WSGI or Web Server Gateway Interface is a specification of PEP 3333 (opens new window) that defines how the web server communicates with Python web applications.

# Overview

  • WSGI is a contract of the HTTP application API in Python world.
  • WSGI is not an application, a server, or a software.
  • WSGI has application side and server side.
    • Application-side provides a function and return a value.
    • Server-side sends the function parameters in and handle the returned value.
  • PEP 3333 (opens new window) defines all aspects on WSGI.
    • However, you don't necessarily need to read the full spec just for knowing what it is.

# Basic Concepts

# Data Flow

Below is a simplified graph of components defined in WSGI.

# Web Server

The web server is a server application that listens on a socket binding host:port. Once an HTTP request lands on the socket, the web server calls function app(environ, start_response).

  • The app is registered by the application before running the web server.
  • The environ dict wraps raw HTTP requests, including methods, URL, query string, body, etc.
  • The start_response callable accepts two parameter: status_code and response_headers.

# Response Iterable

The iterable as the response makes WSGI available for both streaming response and non-streaming response. The string, list, or any Python iterable object can be used as responses.

Below is the pseudo code of how web server transforms and sends iterable to the client:

# server side code
iterable = app(env, start_response)
for chunk in iterable:

For non-streaming response, you would more want to return return ["hello world"] than to return "hello word". The latter case would lead to sending one byte at a time to the client.

# Middlewares

WSGI makes pre-processing and post-processing easy. Things people usually do but not wanna introduce into app code include gzip, throttle, rate limiting, proxy, etc.

The implementation is to let middleware expose the same interface and do extra work, pretty like what Python decorator does. It implies that eventually, you would expose the middleware app as WSGI server side entry point.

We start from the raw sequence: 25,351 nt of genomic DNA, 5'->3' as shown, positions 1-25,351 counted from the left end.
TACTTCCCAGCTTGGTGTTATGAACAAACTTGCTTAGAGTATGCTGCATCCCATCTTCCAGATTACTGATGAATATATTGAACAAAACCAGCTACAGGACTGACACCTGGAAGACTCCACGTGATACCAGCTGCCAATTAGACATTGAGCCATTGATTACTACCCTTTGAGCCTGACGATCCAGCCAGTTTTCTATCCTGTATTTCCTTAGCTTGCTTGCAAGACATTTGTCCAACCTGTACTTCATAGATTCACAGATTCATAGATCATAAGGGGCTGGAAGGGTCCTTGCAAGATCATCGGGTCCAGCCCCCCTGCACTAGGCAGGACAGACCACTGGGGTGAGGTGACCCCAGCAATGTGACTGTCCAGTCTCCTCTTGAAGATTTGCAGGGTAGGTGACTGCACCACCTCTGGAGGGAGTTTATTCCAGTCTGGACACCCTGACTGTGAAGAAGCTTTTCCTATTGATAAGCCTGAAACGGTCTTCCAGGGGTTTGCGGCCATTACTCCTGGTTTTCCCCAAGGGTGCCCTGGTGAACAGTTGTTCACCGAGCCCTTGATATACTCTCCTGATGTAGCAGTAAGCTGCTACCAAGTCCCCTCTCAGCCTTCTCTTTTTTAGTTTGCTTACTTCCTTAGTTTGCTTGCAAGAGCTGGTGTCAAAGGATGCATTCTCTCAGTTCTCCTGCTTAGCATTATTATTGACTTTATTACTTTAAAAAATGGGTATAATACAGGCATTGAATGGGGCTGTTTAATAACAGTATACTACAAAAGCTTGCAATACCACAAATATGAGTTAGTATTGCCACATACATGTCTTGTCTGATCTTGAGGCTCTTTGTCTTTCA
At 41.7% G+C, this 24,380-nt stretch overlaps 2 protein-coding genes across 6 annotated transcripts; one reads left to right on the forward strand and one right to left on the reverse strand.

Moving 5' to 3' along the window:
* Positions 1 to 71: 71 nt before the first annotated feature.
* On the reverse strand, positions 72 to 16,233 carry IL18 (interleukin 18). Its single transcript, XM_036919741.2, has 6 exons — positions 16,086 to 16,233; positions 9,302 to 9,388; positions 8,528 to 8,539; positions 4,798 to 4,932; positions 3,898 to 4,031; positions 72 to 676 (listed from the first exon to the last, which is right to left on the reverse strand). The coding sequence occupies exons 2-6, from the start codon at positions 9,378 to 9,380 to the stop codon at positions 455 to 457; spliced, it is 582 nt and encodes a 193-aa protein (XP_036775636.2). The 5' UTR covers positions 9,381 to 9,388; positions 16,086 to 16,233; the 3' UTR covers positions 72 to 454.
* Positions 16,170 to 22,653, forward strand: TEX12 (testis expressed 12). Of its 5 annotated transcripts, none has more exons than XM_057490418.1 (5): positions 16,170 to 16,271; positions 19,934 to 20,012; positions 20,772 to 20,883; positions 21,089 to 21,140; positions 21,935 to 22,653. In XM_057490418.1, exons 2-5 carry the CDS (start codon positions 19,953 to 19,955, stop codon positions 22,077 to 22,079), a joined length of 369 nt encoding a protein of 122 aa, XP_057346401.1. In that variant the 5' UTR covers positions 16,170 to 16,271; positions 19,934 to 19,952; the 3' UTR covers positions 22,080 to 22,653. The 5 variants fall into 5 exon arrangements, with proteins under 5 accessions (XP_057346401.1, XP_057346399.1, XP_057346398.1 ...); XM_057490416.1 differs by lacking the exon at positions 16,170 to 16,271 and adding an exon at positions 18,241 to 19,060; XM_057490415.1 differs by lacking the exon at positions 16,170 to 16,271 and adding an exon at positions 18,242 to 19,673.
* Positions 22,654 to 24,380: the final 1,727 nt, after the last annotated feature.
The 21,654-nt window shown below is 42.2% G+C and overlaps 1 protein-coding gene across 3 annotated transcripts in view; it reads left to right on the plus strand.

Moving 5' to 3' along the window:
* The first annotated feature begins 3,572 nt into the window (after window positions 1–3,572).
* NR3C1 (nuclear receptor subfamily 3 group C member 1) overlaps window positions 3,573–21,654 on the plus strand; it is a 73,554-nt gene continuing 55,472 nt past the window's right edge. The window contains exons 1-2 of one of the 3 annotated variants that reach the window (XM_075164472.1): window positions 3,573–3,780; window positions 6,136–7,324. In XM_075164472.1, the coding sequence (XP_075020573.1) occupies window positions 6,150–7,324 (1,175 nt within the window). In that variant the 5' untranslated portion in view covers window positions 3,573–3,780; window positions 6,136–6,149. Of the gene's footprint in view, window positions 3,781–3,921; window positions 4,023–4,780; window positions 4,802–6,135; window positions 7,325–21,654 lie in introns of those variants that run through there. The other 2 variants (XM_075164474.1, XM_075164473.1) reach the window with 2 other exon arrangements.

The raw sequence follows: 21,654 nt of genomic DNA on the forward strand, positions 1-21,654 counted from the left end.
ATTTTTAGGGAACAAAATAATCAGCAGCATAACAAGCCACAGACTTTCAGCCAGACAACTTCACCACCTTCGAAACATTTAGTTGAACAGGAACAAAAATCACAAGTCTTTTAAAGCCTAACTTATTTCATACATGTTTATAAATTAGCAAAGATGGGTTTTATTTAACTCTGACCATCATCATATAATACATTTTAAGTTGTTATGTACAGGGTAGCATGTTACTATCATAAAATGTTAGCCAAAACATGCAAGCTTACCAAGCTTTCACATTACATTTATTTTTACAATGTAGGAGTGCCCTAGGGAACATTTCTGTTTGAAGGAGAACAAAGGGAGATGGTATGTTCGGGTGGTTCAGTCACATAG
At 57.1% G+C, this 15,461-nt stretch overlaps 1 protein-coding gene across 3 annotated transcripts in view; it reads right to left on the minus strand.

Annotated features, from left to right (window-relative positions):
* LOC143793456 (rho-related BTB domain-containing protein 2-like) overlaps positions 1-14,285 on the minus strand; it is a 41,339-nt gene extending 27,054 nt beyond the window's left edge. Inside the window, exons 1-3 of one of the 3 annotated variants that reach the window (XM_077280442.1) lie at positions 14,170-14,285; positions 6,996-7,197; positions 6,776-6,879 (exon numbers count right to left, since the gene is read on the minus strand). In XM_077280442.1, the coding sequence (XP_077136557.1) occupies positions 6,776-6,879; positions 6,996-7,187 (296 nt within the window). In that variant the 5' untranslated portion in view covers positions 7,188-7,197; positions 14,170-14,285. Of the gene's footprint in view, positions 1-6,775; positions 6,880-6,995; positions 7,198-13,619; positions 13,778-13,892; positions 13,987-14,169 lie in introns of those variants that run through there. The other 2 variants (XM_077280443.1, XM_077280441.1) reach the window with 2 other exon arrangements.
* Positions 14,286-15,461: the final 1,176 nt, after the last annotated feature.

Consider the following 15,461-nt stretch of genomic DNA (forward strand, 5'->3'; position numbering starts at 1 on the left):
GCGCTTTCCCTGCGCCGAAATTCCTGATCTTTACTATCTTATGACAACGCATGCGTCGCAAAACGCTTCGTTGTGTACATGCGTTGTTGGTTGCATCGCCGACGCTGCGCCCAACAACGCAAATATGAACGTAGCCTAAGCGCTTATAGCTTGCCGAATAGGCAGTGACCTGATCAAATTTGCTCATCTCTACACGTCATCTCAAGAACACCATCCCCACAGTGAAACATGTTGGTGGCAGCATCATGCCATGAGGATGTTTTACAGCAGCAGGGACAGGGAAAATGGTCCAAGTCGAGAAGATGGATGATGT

def app(env, start_response):
    # your app code

def my_middleware(env, start_response): # this will be used as entrypoint
    # do pre-processing
    iterable = app(env, start_response)
    # do post-processing

# Things not defined in WSGI

WSGI does not define below concepts:

  • URL routing
  • Templating
  • Request object
  • Response object
  • Session
  • Cookie
  • Database
  • MVC
  • Application testing
  • Form handling
  • Error handling
  • Application configuration
  • Application security
  • ...

WSGI leaves a lot of things TBD as it's only to define an entry point for your vanilla application.

# Booming Web Frameworks and Servers

Web frameworks are booming since the invent of WSGI. Every web framework has its philosophy and design. However, they expose the same interface defined by WSGI.

And so as web servers. People wrote dozens of web servers that supports WSGI.

As a result, you can choose a framework and a web server from hundreds of options.

Among them, some are gorgeous.

  • Web Frameworks
    • Django
    • Flask
    • Pyramid
    • Falcon
  • Web Servers
    • uWSGI
    • Gunicorn
    • wsgiref

# Async Incompatible

WSGI does not naturally fit async programming.

We just can't change the function interface to a async coroutine like below due to the breaking change of the API.

async def app(env, start_response):
    return Interable

However, it doesn't mean WSGI cannot run in Async server. A possible way is to wrap app running in a threadpool and manage the Thread by async event loop. Note that everything running in app is still synchronous.

# Comparisons

# WSGI v/s Ring

Ring (opens new window) is low-level interface and library for building web applications in the Clojure programming language. It's similar to WSGI in Python.

Unlike WSGI having app, env, start_response and Interable, Ring has other four concepts: Handler, Request, Response, Middleware, among which the Handler is very like app. However, the Handler only accepts Request as the parameter and returns Response. Both Request and Response are a dictionary-like object. Please refer to Ring wiki (opens new window) for more details about these concepts.

As a comparison, Ring provides higher level concepts than WSGI.

# WSGI v/s Rack

Rack (opens new window) provides a minimal interface between web servers and Ruby web applications. It's also similar to WSGI in Python.

In Rack, you need to provide an app as well, which is the same in WSGI. Rack requires app taking an environment hash as the parameter, and returning an Array in the form like [status_code, headers, body]. The status_code is a string form of HTTP response code, the hash of headers is for HTTP response headers, and the body must be able to respond to each method (just like Iterable in Python).

We can see that Rack reduces the start_response parameter but moves the necessary information into the return value.

# Pros and Cons

  • Advantages
    • Standardize and unified interface.
  • Disadvantages
    • Only support synchronize paradigm. Not support for the async paradigm.

# References